Chris Wallace ‘takes the training wheels off’ the Fox News Deck

After Trace Gallagher poked fun at Chris Wallace for not “walking around” the Fox News Deck set more, Wallace closed Friday, Nov. 1, 2019’s show with a rather extensive “walk and talk” around the studio.

Gallagher, who himself has filled in on the “Fox News Reporting” hour that replaced “Shepard Smith Reporting,” joined Thursday’s show with a sports report and pointed out that Wallace didn’t seem to be walking around the set much.

The network has been using a rotating slate of fill-in hosts until it determines what to do with the 3 p.m. eastern block following the surprise departure of anchor Shepard Smith.

In his defense, Wallace typically hosts “Fox News Sunday,” which is broadcast almost completely from a seated position behind a traditional anchor desk — with guests joining him in chairs as well.

That said, the Fox News Deck set is a 360-degree space equipped with multiple video walls, video panels as well as clusters of on-set workstations and was designed.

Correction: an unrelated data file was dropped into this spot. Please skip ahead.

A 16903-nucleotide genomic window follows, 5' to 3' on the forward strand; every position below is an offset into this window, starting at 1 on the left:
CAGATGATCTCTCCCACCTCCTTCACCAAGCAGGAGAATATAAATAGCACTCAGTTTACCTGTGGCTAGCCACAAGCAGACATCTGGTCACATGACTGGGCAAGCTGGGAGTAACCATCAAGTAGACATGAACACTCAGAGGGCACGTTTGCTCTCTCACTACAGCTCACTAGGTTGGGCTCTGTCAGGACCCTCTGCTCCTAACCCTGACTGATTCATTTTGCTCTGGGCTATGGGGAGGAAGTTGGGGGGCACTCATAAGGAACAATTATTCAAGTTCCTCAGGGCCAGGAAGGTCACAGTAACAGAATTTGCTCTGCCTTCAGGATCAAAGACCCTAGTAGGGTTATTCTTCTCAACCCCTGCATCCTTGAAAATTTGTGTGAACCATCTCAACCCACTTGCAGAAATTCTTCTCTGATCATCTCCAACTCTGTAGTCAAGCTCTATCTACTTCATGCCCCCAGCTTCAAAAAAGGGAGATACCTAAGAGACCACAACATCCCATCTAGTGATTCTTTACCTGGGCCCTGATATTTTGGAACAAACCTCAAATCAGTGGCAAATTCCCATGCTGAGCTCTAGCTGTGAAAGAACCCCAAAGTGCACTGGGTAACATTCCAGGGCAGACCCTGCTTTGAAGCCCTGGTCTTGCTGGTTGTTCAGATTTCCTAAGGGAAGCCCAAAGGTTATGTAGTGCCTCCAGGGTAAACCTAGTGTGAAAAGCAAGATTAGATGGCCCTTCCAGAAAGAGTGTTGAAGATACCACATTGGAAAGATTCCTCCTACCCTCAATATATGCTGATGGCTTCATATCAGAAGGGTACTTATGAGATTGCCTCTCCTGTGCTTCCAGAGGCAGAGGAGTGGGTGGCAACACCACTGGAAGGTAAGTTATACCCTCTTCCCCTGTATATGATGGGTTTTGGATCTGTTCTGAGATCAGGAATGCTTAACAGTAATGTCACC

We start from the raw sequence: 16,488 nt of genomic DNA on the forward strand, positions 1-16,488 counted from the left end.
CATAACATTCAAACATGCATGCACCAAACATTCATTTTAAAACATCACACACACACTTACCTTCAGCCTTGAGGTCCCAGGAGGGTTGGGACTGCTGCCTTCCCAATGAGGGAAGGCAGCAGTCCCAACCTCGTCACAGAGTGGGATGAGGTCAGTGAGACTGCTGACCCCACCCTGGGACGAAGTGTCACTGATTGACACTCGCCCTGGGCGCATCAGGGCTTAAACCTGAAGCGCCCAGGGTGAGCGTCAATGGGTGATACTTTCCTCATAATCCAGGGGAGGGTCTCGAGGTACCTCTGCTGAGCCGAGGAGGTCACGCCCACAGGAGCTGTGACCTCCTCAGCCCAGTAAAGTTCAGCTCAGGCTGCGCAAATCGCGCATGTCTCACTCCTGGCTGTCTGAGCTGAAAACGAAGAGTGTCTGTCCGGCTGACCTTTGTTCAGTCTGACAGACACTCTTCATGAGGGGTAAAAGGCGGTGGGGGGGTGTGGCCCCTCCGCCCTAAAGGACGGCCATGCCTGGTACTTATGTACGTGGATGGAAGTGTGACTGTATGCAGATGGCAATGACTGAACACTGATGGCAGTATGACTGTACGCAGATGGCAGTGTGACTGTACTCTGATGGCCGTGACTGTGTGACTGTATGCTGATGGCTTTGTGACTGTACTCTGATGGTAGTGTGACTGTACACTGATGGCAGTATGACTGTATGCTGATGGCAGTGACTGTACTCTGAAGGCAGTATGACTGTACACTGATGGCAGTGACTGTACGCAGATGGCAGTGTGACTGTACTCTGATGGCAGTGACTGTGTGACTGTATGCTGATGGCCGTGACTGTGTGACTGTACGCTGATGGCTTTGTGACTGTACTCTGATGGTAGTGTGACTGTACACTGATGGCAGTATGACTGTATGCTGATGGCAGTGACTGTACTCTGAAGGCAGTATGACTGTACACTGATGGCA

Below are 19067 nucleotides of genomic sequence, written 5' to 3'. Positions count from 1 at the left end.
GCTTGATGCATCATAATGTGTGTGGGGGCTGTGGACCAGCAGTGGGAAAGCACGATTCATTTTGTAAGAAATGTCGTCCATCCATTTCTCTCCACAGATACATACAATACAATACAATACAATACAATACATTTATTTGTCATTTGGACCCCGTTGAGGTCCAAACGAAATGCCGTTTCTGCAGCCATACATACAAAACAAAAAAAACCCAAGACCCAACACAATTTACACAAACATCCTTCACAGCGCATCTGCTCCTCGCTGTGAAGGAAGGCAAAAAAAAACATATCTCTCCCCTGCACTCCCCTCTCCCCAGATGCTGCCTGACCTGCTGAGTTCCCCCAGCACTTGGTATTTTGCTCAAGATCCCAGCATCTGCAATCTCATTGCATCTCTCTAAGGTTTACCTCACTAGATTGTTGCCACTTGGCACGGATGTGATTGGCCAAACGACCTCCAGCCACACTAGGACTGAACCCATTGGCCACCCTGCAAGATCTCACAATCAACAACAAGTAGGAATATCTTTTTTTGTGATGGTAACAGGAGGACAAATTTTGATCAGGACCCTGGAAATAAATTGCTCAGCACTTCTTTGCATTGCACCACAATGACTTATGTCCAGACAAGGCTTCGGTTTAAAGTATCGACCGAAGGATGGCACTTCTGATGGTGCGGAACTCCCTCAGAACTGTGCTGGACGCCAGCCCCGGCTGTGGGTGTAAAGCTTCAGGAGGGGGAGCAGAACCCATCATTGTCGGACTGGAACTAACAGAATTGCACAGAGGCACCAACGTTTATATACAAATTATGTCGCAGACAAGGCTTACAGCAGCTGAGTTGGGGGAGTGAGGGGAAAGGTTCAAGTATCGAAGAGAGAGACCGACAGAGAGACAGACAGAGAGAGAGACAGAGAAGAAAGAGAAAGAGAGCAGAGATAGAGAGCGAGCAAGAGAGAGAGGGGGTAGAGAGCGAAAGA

“I’ve still got my training wheels on … you told me, you warned me, but this is like being shot out of a cannon,” Wallace said with a laugh when wrapping up the segment with Gallagher.

By the next day, however, Wallace “took off the training wheels” — at least for the show’s closing segment.

He started in an off-camera alcove, walking by a row of faux windows that are really video panels fed with the loop of a control room and past the large curved LED video wall.

The control room then cut to w aide overhead shot with Gallagher’s photo on the floor to ceiling video wall, before Wallace threw down — his scripts that is.

He wandered by a smaller version of Gallagher on one of the space’s smaller monitors, then past the floor to ceiling video wall that had been switched to a street view, before ending up in front of the workstations.

Walking around the studio (or at least standing in different parts of it for different segments), especially ones with large video panels and video arrays, has become an increasingly popular presentation method in TV news. 

Meanwhile, on Friday’s show, Wallace also took the chance to point out the set is just part of what makes a broadcast: “There’s a lot of movement, a lot of bells and whistles and screens and buttons. But in the end, as with any news program, all that matters is the news.”

The network then switched over to Neil Cavuto, who joked, “Well, that quickly confirmed that Chris Wallace has a lower torso, which is good to know.”